Back in the day, I was obsessed with Madonna. My Dad mockingly called her Ma-Doo-Doo.
Me: “Can I play ‘Lucky Star’ on the stereo?”
Dad: “No, and stay away from the stereo.” [Sidebar: Why did he always think I would break it, yet HE always did?]
Me: While in the car, “Can I listen to Madonna?”
Dad: “Turn off Ashford and Simpson for that Ma-Doo-Doo nonsense? No.”
Me: “Can I record the ‘Material Girl’ video?”
Him: “Not using my tape. And you better not break the VCR.”
Then came the performance where Madonna rolled around in a wedding dress. And so Mom joins with comments about how black women aren’t allowed to act like that. I wondered why she said that with pride instead of regret. So rolling around in a short wedding dress wasn’t on the list of things I should fight for because I’m just as good?
And that night and the next day, Dad said that music was dead. And my teachers and band director said it. And my friends heard it from their parents. And I heard the words spectacle, disgrace, embarrassment, gimmick, talentless and the question is this what music has come to?
And these are all the things I heard during the 2012 Grammy’s. But not from my parents who don’t bother to watch anymore – but from my peers.
When I saw him on the 2012 Grammy stage, I thought – LL Cool J looks great – he’s ageless. I was metaphorically fist pounding for my generation, thinking – We still got it! Then he slid right into the irrelevant zone by spewing dated slang. Seriously L, nobody’s been looking for an around the way girl since 1990, and half the audience doesn’t know what the ef one is.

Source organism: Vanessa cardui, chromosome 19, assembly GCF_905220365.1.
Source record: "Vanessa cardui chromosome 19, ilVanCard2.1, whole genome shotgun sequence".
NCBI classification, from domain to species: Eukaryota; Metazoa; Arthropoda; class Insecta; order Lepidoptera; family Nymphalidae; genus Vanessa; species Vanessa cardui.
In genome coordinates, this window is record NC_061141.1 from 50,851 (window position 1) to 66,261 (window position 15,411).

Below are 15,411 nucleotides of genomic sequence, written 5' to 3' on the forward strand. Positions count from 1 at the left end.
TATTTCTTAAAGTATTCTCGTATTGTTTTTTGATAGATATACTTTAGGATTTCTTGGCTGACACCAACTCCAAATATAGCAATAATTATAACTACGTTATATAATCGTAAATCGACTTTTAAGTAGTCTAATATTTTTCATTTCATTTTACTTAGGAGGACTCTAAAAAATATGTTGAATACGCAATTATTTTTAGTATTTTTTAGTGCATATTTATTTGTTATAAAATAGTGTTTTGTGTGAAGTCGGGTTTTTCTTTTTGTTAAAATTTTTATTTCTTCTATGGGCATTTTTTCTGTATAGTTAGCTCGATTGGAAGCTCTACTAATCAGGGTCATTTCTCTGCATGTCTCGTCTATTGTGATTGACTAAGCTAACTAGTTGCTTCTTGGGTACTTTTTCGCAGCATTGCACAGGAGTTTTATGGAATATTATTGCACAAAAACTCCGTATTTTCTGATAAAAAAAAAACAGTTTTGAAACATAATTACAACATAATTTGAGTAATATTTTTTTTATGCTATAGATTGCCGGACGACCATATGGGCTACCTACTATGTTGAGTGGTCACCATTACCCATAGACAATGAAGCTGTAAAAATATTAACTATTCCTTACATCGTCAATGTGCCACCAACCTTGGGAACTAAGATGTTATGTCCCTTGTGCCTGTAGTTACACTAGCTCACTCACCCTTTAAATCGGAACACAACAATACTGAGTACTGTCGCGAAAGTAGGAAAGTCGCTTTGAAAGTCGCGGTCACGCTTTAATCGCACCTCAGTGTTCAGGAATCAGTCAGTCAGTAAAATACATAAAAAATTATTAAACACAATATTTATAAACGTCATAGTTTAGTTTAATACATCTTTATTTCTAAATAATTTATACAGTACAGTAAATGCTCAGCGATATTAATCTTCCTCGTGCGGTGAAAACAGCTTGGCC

If you think that music is bad right now, it’s because you’re old.
If you’re confused by the shenanigans of Katie Perry or Nicki Ménage or Lady Gaga, that’s understandable. If you complain about them, you’re old.
If after watching the Grammy’s you say that by losing Whitney, we have no one (meaning talented people) left, even though Adele and Kelly Clarkson and Jennifer Hudson graced the stage, you’re old.
If you forgot that Donna Summer wasn’t that great of a singer or Diana Ross and Cher couldn’t dance, or that early commercial hip hop had more gimmick artists than standouts, or that many of our great music legends have limitations, your memory is gone; therefore you’re old.
If you didn’t know any song on the Grammy show except “Rhinestone Cowboy,” you’re old.
If you call any music noise, you’re old.
If you asked “Who is that” about an act on the stage at any point last night and somebody under 20 had to tell you, you’re old. If you Googled to find out, you’re not.
If you say Lil’ Wayne and Young Money have ruined rap, you’re old. If you say his attire is absurdly, and absolutely ridiculous, you’re on point.
If you asked “Where’s Madonna,” you should know better because you know she’s still got a heat pad on those knees from last week’s Super Bowl performance.
Now go add some bling to that cane! Like a rhinestone cowboy…